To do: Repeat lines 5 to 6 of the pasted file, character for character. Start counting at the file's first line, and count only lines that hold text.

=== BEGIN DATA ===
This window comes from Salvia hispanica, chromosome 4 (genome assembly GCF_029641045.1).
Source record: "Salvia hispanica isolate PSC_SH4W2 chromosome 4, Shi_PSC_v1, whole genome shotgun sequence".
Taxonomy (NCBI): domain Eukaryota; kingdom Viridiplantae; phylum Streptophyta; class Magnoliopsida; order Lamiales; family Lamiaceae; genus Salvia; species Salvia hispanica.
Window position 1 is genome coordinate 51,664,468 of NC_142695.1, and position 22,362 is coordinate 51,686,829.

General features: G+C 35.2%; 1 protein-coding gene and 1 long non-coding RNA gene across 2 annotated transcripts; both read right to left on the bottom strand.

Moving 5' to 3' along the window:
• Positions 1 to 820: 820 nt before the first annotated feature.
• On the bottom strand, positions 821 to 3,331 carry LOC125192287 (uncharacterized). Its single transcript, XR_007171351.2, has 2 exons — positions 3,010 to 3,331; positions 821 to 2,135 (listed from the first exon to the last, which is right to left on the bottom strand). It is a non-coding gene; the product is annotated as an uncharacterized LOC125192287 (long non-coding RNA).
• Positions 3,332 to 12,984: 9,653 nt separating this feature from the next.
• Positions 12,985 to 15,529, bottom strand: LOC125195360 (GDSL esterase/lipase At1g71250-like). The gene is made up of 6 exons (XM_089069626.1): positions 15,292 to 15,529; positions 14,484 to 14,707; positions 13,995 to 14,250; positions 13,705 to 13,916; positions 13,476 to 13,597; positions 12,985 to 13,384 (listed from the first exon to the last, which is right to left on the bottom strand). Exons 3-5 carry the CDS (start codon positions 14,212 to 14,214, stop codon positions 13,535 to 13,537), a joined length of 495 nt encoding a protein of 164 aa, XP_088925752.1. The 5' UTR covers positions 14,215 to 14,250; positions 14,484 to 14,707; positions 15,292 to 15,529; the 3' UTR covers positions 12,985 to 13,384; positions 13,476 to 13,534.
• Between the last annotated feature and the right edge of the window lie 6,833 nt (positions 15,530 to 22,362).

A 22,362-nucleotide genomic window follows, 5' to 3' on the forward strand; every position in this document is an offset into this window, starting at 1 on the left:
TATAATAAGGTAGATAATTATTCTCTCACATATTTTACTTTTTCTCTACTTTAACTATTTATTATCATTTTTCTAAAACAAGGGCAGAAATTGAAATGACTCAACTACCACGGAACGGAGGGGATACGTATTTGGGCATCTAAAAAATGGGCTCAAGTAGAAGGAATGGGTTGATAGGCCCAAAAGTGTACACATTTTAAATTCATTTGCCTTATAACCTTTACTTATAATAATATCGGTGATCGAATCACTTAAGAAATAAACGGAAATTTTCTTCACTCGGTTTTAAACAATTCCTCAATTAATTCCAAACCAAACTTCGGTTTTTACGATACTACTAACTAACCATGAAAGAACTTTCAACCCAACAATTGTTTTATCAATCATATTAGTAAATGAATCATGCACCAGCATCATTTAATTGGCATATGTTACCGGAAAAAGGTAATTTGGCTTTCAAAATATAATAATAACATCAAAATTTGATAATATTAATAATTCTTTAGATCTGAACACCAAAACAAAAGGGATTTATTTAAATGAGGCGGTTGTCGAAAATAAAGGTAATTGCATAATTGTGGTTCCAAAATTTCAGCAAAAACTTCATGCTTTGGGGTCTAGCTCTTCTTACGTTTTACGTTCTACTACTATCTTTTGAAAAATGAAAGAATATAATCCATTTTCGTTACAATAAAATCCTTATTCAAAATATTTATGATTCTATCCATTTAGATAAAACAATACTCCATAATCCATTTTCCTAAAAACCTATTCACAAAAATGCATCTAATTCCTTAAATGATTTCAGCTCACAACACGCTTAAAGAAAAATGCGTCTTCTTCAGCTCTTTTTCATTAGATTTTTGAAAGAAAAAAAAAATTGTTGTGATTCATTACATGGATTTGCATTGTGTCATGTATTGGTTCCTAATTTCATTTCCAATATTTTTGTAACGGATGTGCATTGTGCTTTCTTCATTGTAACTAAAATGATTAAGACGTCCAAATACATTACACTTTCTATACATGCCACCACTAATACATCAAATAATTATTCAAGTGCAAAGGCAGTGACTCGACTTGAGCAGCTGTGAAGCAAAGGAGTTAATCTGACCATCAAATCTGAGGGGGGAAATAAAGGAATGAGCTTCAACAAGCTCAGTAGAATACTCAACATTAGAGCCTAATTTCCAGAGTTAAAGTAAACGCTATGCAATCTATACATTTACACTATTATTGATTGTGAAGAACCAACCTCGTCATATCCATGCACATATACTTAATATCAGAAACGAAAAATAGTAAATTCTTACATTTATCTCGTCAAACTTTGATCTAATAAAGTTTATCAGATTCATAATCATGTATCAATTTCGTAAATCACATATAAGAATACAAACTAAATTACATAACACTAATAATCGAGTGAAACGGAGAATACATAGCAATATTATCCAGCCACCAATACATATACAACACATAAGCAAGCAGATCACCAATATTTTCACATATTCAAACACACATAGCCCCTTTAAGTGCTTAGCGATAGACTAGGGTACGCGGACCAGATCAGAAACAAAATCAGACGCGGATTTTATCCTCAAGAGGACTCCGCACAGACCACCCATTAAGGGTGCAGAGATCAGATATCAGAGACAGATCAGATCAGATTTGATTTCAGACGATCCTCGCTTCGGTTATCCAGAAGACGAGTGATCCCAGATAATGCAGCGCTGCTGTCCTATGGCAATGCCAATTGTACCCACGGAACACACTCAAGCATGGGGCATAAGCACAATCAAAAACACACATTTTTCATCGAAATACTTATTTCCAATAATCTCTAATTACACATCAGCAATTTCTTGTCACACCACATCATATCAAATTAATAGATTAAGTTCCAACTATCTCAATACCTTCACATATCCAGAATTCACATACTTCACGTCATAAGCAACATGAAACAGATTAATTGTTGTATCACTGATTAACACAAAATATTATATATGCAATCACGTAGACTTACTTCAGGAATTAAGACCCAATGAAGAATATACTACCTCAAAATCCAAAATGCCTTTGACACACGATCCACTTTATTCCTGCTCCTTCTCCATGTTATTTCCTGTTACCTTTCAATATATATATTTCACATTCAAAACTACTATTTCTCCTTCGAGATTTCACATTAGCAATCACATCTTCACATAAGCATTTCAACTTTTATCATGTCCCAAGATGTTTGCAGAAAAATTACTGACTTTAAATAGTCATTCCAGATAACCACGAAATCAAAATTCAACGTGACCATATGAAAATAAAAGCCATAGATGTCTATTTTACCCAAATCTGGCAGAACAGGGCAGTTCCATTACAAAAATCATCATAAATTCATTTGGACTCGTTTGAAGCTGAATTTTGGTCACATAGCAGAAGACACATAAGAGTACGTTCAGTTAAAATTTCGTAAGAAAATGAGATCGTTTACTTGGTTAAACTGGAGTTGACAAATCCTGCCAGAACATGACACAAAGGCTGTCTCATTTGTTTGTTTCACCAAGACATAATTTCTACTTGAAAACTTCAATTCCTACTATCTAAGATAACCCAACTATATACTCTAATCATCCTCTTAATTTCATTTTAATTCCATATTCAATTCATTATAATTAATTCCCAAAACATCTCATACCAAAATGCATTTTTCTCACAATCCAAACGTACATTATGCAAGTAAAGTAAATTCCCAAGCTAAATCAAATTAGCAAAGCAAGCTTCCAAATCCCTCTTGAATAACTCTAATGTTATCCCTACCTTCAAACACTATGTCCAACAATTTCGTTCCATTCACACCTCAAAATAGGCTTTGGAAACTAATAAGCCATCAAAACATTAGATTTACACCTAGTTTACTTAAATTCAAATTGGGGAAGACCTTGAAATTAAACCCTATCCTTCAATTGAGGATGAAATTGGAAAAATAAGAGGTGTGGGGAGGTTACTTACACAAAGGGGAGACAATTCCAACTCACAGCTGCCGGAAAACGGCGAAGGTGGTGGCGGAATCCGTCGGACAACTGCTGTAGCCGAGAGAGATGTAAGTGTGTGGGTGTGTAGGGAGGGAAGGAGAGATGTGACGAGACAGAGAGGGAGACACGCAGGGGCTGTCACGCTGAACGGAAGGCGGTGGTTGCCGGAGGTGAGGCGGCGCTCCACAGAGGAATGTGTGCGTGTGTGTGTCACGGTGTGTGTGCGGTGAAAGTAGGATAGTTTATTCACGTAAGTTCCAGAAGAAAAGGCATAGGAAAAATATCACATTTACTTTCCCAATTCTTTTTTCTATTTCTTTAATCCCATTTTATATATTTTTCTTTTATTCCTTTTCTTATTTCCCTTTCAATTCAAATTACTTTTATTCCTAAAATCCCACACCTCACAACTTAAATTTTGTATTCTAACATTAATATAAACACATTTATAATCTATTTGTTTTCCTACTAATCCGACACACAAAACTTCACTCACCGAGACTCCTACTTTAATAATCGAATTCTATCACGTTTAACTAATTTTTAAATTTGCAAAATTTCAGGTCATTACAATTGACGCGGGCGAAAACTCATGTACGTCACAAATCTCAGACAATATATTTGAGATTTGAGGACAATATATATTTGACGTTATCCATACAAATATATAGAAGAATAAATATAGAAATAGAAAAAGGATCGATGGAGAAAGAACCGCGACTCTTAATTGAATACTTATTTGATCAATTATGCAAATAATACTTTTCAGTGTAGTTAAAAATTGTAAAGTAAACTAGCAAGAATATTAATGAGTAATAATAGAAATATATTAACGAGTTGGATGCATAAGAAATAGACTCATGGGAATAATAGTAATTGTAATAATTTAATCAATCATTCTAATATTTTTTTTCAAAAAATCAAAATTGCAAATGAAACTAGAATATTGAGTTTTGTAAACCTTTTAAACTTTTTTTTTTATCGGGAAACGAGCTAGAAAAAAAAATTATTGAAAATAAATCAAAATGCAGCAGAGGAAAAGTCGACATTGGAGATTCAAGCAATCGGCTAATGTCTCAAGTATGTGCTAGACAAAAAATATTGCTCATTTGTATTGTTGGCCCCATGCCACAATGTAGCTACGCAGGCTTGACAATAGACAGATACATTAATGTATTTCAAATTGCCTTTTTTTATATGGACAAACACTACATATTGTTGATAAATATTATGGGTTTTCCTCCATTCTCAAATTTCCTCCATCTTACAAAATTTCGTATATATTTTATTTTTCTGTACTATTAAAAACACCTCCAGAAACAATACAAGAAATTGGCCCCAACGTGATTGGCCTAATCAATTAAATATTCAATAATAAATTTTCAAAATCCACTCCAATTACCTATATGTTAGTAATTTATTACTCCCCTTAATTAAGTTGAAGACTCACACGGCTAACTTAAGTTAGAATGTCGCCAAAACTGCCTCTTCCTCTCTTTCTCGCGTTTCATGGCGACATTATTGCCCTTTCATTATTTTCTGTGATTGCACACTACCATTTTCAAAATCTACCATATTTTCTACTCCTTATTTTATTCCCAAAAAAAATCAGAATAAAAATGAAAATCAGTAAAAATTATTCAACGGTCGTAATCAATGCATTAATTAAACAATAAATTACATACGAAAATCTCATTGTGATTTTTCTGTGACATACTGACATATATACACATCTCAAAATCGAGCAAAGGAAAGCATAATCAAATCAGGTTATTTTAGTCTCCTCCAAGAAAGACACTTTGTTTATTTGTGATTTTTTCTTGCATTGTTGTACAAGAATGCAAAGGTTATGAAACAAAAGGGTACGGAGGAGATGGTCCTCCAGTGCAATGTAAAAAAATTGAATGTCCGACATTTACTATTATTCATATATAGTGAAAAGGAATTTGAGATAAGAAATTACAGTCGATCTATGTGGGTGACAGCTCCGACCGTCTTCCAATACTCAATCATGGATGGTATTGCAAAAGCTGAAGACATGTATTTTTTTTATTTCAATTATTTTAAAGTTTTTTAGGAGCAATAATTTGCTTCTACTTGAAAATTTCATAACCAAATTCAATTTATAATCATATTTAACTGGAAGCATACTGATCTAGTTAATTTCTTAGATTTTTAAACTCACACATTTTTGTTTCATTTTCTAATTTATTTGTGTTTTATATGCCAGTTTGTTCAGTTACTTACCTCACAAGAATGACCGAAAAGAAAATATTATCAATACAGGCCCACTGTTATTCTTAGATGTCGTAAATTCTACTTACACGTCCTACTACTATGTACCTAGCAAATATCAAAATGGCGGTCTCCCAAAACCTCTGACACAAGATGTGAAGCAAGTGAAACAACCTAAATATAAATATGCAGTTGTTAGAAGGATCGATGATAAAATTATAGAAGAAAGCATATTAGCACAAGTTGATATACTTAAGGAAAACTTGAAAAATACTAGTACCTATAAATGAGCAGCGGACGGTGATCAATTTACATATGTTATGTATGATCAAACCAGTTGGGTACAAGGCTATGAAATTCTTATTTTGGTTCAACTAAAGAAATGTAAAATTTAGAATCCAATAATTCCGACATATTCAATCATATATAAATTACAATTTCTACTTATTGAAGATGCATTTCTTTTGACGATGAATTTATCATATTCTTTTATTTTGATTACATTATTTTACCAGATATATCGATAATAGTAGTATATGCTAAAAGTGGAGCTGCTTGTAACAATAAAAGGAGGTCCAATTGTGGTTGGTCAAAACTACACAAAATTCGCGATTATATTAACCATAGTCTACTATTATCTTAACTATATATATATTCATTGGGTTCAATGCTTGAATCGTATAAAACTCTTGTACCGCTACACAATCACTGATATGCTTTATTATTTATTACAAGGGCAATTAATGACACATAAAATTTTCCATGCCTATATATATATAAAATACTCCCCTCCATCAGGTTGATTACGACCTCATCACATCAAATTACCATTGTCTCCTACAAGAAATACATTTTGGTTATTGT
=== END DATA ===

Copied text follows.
General features: G+C 35.2%; 1 protein-coding gene and 1 long non-coding RNA gene across 2 annotated transcripts; both read right to left on the bottom strand.

Moving 5' to 3' along the window: